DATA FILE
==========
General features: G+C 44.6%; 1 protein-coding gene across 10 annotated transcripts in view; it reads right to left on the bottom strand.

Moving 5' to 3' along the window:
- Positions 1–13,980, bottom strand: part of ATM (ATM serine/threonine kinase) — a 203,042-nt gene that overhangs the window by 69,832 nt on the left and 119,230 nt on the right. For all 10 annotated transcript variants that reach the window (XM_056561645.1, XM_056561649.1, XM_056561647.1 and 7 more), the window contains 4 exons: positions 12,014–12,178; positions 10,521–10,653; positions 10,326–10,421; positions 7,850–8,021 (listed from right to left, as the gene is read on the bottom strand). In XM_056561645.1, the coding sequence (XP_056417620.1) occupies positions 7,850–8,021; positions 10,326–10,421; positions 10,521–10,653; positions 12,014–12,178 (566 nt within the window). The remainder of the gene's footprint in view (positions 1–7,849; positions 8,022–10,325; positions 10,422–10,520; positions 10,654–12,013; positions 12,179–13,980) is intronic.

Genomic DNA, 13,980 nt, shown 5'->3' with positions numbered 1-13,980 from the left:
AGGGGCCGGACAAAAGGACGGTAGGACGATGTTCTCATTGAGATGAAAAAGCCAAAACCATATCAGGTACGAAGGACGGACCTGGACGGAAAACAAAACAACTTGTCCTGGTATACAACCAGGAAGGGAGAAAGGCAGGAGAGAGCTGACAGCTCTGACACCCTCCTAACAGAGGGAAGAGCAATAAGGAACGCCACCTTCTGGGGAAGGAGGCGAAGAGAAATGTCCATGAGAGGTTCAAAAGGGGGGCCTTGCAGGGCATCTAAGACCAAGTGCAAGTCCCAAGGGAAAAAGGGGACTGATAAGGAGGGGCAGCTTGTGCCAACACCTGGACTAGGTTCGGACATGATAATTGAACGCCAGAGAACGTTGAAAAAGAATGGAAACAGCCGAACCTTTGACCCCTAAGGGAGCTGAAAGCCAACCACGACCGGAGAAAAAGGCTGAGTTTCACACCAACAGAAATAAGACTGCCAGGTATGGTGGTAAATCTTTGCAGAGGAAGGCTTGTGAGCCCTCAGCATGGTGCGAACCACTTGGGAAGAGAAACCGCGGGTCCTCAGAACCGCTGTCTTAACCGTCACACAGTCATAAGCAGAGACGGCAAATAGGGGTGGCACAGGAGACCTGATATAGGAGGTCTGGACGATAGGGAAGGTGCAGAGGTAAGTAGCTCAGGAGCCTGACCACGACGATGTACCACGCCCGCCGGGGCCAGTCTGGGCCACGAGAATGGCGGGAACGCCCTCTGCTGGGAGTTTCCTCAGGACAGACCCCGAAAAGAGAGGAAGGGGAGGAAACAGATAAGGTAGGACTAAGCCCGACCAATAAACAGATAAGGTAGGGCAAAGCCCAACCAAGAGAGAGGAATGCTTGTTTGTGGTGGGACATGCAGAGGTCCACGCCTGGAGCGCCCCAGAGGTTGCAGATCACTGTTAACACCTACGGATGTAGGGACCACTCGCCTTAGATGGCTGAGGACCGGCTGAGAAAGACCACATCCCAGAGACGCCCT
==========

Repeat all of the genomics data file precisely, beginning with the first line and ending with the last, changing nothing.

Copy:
General features: G+C 44.6%; 1 protein-coding gene across 10 annotated transcripts in view; it reads right to left on the bottom strand.

Moving 5' to 3' along the window:
- Positions 1–13,980, bottom strand: part of ATM (ATM serine/threonine kinase) — a 203,042-nt gene that overhangs the window by 69,832 nt on the left and 119,230 nt on the right. For all 10 annotated transcript variants that reach the window (XM_056561645.1, XM_056561649.1, XM_056561647.1 and 7 more), the window contains 4 exons: positions 12,014–12,178; positions 10,521–10,653; positions 10,326–10,421; positions 7,850–8,021 (listed from right to left, as the gene is read on the bottom strand). In XM_056561645.1, the coding sequence (XP_056417620.1) occupies positions 7,850–8,021; positions 10,326–10,421; positions 10,521–10,653; positions 12,014–12,178 (566 nt within the window). The remainder of the gene's footprint in view (positions 1–7,849; positions 8,022–10,325; positions 10,422–10,520; positions 10,654–12,013; positions 12,179–13,980) is intronic.

Genomic DNA, 13,980 nt, shown 5'->3' with positions numbered 1-13,980 from the left:
AGGGGCCGGACAAAAGGACGGTAGGACGATGTTCTCATTGAGATGAAAAAGCCAAAACCATATCAGGTACGAAGGACGGACCTGGACGGAAAACAAAACAACTTGTCCTGGTATACAACCAGGAAGGGAGAAAGGCAGGAGAGAGCTGACAGCTCTGACACCCTCCTAACAGAGGGAAGAGCAATAAGGAACGCCACCTTCTGGGGAAGGAGGCGAAGAGAAATGTCCATGAGAGGTTCAAAAGGGGGGCCTTGCAGGGCATCTAAGACCAAGTGCAAGTCCCAAGGGAAAAAGGGGACTGATAAGGAGGGGCAGCTTGTGCCAACACCTGGACTAGGTTCGGACATGATAATTGAACGCCAGAGAACGTTGAAAAAGAATGGAAACAGCCGAACCTTTGACCCCTAAGGGAGCTGAAAGCCAACCACGACCGGAGAAAAAGGCTGAGTTTCACACCAACAGAAATAAGACTGCCAGGTATGGTGGTAAATCTTTGCAGAGGAAGGCTTGTGAGCCCTCAGCATGGTGCGAACCACTTGGGAAGAGAAACCGCGGGTCCTCAGAACCGCTGTCTTAACCGTCACACAGTCATAAGCAGAGACGGCAAATAGGGGTGGCACAGGAGACCTGATATAGGAGGTCTGGACGATAGGGAAGGTGCAGAGGTAAGTAGCTCAGGAGCCTGACCACGACGATGTACCACGCCCGCCGGGGCCAGTCTGGGCCACGAGAATGGCGGGAACGCCCTCTGCTGGGAGTTTCCTCAGGACAGACCCCGAAAAGAGAGGAAGGGGAGGAAACAGATAAGGTAGGACTAAGCCCGACCAATAAACAGATAAGGTAGGGCAAAGCCCAACCAAGAGAGAGGAATGCTTGTTTGTGGTGGGACATGCAGAGGTCCACGCCTGGAGCGCCCCAGAGGTTGCAGATCACTGTTAACACCTACGGATGTAGGGACCACTCGCCTTAGATGGCTGAGGACCGGCTGAGAAAGACCACATCCCAGAGACGCCCT